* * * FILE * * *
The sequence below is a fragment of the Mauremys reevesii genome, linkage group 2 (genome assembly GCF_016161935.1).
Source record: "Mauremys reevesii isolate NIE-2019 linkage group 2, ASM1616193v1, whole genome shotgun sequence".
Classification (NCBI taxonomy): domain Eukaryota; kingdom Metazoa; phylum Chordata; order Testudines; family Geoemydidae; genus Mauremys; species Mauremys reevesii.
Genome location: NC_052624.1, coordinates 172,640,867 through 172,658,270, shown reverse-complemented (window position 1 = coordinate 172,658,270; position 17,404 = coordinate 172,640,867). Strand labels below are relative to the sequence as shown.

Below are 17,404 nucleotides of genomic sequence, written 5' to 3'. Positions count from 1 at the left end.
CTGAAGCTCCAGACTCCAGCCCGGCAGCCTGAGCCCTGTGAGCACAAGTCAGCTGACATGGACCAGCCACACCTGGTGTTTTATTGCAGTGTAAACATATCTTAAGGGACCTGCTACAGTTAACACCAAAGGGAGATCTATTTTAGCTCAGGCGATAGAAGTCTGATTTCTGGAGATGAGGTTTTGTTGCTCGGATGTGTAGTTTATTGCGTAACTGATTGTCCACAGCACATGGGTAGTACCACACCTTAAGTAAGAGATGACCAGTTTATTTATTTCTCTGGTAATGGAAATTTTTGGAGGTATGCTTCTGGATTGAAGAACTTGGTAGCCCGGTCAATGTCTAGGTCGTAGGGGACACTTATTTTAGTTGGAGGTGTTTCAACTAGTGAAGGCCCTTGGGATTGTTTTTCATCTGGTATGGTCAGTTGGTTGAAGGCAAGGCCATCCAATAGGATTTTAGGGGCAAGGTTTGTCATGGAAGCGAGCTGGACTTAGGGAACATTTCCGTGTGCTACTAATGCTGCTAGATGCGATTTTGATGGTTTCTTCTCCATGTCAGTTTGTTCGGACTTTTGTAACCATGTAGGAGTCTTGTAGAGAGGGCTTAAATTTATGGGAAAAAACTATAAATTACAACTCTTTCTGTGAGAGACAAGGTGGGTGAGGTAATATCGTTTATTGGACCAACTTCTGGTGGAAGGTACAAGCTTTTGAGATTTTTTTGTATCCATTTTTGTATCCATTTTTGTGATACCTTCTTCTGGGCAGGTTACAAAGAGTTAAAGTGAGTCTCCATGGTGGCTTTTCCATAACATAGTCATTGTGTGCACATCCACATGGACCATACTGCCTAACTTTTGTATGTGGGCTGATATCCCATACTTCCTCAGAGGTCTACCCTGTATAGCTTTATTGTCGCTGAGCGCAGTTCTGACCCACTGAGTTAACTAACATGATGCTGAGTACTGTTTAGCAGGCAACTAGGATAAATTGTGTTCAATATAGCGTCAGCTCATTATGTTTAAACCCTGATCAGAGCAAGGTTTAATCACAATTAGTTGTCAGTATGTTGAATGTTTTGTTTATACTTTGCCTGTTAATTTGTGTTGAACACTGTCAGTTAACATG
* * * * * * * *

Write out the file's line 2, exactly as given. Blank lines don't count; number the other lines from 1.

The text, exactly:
Source record: "Mauremys reevesii isolate NIE-2019 linkage group 2, ASM1616193v1, whole genome shotgun sequence".